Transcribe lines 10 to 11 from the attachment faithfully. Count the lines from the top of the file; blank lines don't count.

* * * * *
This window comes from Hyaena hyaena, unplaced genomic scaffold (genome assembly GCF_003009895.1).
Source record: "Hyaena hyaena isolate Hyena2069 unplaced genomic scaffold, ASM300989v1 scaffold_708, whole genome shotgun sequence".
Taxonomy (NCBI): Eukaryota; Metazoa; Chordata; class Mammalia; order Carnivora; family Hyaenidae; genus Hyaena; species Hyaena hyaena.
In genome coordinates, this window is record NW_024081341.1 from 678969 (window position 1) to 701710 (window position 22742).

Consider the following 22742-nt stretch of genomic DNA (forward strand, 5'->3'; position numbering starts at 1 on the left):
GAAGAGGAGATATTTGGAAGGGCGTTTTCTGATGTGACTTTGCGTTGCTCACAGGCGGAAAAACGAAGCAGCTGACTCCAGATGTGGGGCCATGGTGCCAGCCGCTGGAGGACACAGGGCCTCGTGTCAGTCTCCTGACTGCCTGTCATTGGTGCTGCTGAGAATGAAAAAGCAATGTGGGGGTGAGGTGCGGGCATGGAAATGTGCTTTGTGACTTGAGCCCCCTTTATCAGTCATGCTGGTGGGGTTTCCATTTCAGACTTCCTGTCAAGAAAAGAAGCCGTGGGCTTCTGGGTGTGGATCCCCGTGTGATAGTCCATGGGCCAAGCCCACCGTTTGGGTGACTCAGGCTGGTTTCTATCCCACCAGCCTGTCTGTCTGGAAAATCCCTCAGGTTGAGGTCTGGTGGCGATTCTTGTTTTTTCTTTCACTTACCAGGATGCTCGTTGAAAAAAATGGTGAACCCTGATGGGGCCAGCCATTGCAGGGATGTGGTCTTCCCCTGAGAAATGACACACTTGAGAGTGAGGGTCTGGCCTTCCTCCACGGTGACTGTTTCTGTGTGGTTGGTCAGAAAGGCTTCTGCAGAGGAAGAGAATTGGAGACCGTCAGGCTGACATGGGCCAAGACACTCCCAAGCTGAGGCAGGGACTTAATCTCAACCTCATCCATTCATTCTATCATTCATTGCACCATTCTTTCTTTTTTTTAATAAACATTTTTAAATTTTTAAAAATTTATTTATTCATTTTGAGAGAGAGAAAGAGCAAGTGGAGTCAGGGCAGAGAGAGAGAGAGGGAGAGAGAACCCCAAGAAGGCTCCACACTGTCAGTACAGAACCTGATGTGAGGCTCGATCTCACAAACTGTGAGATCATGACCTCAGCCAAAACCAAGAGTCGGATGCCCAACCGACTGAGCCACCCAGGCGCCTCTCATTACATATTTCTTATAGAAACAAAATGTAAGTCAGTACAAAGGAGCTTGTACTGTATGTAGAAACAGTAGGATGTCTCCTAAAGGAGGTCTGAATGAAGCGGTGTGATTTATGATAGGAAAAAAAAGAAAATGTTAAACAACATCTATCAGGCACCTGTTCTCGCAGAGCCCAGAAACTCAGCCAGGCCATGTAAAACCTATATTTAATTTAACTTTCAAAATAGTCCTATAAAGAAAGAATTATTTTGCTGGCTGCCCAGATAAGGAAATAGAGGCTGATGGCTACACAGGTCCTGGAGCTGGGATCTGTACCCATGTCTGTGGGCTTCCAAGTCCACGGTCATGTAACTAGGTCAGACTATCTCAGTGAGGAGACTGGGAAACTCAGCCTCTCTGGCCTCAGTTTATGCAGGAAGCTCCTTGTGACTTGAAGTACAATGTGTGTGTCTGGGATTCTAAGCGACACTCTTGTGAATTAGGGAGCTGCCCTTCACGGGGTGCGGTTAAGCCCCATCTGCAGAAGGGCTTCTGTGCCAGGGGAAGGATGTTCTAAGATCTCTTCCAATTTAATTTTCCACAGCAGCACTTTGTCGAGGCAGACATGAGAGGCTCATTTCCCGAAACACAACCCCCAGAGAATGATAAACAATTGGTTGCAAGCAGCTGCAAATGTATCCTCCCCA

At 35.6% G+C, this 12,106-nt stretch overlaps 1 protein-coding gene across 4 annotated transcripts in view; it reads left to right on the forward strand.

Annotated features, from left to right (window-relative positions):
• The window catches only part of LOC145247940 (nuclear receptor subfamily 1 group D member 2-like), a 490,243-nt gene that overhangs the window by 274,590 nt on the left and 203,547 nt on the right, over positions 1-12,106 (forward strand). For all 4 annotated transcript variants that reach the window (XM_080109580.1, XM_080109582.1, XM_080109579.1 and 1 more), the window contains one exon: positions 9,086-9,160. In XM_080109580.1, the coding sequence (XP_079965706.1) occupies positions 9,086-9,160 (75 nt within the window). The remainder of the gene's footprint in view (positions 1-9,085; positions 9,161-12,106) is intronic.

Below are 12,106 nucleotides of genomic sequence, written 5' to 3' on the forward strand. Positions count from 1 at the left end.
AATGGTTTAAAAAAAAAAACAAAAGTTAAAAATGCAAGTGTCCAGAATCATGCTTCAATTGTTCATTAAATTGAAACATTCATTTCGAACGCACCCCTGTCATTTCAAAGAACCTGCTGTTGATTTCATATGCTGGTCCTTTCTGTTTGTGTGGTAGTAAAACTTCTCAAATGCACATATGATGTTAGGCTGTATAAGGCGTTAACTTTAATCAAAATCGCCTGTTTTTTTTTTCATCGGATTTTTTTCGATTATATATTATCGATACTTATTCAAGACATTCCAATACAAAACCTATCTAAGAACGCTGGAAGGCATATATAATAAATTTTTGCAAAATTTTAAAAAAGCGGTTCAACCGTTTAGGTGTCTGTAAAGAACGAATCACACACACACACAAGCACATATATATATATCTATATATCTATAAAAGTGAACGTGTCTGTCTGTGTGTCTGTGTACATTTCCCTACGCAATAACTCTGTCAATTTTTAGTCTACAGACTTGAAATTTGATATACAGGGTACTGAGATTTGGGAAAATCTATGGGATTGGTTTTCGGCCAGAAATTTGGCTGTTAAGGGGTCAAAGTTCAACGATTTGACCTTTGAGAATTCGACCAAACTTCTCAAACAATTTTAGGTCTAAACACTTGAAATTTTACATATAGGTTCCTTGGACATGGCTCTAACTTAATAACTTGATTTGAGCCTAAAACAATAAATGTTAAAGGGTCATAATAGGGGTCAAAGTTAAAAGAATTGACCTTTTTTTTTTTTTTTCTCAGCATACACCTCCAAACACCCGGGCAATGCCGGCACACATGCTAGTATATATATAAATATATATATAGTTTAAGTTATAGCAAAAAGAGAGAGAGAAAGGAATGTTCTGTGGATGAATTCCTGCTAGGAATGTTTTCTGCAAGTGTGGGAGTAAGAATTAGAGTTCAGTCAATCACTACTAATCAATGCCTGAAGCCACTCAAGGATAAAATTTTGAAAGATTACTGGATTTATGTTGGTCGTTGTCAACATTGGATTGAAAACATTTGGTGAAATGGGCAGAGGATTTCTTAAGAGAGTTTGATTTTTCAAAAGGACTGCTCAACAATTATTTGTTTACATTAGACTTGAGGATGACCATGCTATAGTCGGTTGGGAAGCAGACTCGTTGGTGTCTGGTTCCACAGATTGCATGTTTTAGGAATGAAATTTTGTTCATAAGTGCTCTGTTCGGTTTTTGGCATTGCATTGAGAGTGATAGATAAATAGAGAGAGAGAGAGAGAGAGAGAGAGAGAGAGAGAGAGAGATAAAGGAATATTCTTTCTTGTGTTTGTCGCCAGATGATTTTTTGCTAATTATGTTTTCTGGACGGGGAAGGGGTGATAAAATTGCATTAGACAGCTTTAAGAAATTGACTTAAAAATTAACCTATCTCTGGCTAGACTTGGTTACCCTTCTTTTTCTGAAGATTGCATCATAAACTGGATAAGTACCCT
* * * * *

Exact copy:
Below are 12,106 nucleotides of genomic sequence, written 5' to 3' on the forward strand. Positions count from 1 at the left end.
AATGGTTTAAAAAAAAAAACAAAAGTTAAAAATGCAAGTGTCCAGAATCATGCTTCAATTGTTCATTAAATTGAAACATTCATTTCGAACGCACCCCTGTCATTTCAAAGAACCTGCTGTTGATTTCATATGCTGGTCCTTTCTGTTTGTGTGGTAGTAAAACTTCTCAAATGCACATATGATGTTAGGCTGTATAAGGCGTTAACTTTAATCAAAATCGCCTGTTTTTTTTTTCATCGGATTTTTTTCGATTATATATTATCGATACTTATTCAAGACATTCCAATACAAAACCTATCTAAGAACGCTGGAAGGCATATATAATAAATTTTTGCAAAATTTTAAAAAAGCGGTTCAACCGTTTAGGTGTCTGTAAAGAACGAATCACACACACACACAAGCACATATATATATATCTATATATCTATAAAAGTGAACGTGTCTGTCTGTGTGTCTGTGTACATTTCCCTACGCAATAACTCTGTCAATTTTTAGTCTACAGACTTGAAATTTGATATACAGGGTACTGAGATTTGGGAAAATCTATGGGATTGGTTTTCGGCCAGAAATTTGGCTGTTAAGGGGTCAAAGTTCAACGATTTGACCTTTGAGAATTCGACCAAACTTCTCAAACAATTTTAGGTCTAAACACTTGAAATTTTACATATAGGTTCCTTGGACATGGCTCTAACTTAATAACTTGATTTGAGCCTAAAACAATAAATGTTAAAGGGTCATAATAGGGGTCAAAGTTAAAAGAATTGACCTTTTTTTTTTTTTTTCTCAGCATACACCTCCAAACACCCGGGCAATGCCGGCACACATGCTAGTATATATATAAATATATATATAGTTTAAGTTATAGCAAAAAGAGAGAGAGAAAGGAATGTTCTGTGGATGAATTCCTGCTAGGAATGTTTTCTGCAAGTGTGGGAGTAAGAATTAGAGTTCAGTCAATCACTACTAATCAATGCCTGAAGCCACTCAAGGATAAAATTTTGAAAGATTACTGGATTTATGTTGGTCGTTGTCAACATTGGATTGAAAACATTTGGTGAAATGGGCAGAGGATTTCTTAAGAGAGTTTGATTTTTCAAAAGGACTGCTCAACAATTATTTGTTTACATTAGACTTGAGGATGACCATGCTATAGTCGGTTGGGAAGCAGACTCGTTGGTGTCTGGTTCCACAGATTGCATGTTTTAGGAATGAAATTTTGTTCATAAGTGCTCTGTTCGGTTTTTGGCATTGCATTGAGAGTGATAGATAAATAGAGAGAGAGAGAGAGAGAGAGAGAGAGAGAGAGAGAGAGATAAAGGAATATTCTTTCTTGTGTTTGTCGCCAGATGATTTTTTGCTAATTATGTTTTCTGGACGGGGAAGGGGTGATAAAATTGCATTAGACAGCTTTAAGAAATTGACTTAAAAATTAACCTATCTCTGGCTAGACTTGGTTACCCTTCTTTTTCTGAAGATTGCATCATAAACTGGATAAGTACCCT